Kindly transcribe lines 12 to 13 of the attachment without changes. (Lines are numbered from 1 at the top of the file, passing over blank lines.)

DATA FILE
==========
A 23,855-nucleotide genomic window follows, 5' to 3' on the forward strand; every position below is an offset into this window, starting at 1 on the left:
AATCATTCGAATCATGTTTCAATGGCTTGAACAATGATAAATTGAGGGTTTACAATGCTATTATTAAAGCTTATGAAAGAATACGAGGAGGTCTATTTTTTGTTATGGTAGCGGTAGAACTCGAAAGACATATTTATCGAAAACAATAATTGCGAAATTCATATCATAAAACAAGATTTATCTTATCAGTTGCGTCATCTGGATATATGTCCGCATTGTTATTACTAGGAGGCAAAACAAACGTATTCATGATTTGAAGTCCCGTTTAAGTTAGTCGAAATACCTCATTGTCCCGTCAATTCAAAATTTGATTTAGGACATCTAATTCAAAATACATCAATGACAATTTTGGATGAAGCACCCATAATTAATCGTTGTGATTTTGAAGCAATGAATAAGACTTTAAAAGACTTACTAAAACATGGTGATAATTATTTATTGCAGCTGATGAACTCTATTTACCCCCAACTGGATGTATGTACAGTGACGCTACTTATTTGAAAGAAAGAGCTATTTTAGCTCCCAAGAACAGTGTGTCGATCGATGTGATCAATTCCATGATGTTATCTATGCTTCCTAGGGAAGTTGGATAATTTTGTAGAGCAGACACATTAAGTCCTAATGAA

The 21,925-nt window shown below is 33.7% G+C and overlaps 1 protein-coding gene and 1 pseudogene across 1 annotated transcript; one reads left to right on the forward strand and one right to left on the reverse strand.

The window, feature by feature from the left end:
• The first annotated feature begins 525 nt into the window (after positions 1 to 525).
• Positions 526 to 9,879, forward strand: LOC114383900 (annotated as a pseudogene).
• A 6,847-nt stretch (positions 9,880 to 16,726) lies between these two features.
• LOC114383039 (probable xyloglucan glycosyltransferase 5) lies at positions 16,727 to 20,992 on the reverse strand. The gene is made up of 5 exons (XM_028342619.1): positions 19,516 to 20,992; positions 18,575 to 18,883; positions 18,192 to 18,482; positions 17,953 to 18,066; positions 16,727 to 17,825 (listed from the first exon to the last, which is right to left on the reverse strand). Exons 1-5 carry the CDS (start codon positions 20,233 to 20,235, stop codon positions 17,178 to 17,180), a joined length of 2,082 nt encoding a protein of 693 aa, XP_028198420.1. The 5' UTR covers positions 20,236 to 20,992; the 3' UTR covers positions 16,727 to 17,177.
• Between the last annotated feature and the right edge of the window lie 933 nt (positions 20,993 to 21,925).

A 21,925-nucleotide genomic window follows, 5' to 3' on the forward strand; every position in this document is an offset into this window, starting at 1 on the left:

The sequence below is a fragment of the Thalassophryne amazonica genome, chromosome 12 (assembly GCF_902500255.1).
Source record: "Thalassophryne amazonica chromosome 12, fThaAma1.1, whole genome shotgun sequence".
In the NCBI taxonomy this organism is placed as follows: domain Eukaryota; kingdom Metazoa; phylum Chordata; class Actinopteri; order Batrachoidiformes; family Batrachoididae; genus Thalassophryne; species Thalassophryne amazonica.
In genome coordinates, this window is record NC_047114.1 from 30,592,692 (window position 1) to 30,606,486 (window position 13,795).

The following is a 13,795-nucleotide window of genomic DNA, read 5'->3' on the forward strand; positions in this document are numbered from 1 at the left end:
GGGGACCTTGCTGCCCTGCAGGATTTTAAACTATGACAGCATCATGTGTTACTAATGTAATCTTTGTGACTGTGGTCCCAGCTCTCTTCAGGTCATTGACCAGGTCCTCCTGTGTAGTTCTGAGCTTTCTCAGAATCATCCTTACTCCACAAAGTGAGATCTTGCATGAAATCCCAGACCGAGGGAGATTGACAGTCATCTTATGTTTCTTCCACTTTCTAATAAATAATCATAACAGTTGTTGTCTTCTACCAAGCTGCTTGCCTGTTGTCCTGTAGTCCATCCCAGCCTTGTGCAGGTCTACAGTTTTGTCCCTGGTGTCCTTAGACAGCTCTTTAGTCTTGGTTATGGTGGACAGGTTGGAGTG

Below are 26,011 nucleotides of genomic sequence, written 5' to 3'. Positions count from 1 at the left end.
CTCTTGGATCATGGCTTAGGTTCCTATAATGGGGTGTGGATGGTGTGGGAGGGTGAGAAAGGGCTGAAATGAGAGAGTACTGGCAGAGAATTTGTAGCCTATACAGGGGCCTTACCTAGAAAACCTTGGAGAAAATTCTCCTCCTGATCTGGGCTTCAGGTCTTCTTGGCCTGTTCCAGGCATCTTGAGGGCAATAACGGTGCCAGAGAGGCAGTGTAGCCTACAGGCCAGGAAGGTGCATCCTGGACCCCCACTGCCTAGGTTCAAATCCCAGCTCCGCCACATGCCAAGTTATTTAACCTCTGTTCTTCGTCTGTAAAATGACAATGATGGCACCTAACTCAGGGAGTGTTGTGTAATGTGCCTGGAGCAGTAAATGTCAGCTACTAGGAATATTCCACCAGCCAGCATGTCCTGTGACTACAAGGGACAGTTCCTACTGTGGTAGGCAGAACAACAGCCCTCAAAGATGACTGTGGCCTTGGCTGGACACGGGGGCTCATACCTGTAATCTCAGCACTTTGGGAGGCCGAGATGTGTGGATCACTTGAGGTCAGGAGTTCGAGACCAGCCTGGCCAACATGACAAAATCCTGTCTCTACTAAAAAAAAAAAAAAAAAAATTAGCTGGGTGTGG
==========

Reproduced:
Source record: "Thalassophryne amazonica chromosome 12, fThaAma1.1, whole genome shotgun sequence".
In the NCBI taxonomy this organism is placed as follows: domain Eukaryota; kingdom Metazoa; phylum Chordata; class Actinopteri; order Batrachoidiformes; family Batrachoididae; genus Thalassophryne; species Thalassophryne amazonica.